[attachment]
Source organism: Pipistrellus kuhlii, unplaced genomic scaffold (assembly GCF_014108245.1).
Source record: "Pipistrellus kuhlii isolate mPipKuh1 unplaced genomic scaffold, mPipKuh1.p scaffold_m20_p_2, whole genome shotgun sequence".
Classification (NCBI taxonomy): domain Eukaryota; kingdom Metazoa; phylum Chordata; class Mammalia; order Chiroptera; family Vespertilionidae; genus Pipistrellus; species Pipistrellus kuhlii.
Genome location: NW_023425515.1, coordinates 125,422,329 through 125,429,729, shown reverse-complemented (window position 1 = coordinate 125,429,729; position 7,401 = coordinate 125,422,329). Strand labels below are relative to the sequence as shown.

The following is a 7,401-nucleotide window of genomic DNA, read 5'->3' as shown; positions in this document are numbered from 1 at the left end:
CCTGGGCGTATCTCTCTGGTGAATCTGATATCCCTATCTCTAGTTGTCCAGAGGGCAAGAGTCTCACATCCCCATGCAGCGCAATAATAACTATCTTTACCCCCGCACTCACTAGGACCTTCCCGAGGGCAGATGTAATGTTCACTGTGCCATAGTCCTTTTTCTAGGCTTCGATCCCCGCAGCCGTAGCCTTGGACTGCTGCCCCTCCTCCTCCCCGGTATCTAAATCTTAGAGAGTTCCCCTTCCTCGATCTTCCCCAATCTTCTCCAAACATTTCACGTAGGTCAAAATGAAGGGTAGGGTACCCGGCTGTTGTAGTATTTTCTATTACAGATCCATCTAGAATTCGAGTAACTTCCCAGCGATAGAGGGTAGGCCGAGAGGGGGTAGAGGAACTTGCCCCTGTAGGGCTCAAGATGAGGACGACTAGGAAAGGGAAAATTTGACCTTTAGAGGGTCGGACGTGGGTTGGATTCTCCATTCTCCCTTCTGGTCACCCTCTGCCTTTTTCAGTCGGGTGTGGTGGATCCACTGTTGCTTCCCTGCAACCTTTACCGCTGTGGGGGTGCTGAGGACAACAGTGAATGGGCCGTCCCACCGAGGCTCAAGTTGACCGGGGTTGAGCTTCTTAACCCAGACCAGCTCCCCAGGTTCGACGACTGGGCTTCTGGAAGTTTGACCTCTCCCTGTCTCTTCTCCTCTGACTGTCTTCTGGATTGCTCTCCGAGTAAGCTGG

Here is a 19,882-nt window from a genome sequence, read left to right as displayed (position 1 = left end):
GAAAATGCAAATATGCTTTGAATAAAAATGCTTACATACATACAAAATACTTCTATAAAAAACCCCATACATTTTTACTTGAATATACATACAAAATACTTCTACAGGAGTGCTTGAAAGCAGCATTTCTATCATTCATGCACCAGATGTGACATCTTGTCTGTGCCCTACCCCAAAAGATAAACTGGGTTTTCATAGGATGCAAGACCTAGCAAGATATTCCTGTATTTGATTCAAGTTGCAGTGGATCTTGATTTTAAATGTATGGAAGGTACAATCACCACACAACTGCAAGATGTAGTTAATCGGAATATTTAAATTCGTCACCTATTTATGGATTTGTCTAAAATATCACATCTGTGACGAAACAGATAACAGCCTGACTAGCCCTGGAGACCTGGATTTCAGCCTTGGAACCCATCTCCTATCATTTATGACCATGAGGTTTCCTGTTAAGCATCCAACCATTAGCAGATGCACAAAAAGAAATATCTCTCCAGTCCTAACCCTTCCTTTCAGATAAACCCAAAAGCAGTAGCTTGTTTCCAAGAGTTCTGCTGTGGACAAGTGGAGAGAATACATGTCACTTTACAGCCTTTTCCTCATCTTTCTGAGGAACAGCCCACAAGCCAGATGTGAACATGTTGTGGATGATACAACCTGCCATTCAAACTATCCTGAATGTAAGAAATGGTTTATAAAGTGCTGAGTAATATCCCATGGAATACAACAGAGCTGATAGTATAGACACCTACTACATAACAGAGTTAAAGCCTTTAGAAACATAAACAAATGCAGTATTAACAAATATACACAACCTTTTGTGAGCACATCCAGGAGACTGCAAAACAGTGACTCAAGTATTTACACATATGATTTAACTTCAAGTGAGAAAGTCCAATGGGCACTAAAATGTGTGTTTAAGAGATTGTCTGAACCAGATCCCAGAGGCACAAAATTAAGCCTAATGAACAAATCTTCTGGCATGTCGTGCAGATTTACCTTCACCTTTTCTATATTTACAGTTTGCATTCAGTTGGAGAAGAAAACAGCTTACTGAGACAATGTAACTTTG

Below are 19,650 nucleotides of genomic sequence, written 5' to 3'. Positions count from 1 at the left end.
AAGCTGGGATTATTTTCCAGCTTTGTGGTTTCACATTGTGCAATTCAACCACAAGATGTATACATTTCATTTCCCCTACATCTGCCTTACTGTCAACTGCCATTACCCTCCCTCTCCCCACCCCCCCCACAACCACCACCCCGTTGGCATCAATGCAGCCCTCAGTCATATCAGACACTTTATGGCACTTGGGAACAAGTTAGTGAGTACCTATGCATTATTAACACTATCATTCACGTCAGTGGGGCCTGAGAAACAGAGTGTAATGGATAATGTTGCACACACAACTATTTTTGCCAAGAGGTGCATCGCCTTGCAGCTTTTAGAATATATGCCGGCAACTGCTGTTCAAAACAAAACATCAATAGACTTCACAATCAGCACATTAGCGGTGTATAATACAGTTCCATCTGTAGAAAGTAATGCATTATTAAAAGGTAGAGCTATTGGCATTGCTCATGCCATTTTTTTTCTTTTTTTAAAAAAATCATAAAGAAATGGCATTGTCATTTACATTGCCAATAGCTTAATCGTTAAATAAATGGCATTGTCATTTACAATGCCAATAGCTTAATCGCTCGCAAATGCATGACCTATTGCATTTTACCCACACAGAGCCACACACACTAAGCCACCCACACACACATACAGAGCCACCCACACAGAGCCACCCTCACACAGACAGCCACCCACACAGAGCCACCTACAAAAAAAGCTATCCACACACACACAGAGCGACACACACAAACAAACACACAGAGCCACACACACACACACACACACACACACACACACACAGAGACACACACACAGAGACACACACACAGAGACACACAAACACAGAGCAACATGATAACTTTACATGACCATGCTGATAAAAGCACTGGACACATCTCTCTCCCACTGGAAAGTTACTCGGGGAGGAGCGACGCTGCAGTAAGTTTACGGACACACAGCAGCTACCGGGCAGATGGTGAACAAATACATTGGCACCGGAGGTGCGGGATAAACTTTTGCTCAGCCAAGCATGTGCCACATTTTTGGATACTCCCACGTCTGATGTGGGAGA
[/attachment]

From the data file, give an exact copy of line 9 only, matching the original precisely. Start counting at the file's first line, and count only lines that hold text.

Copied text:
Below are 19,650 nucleotides of genomic sequence, written 5' to 3'. Positions count from 1 at the left end.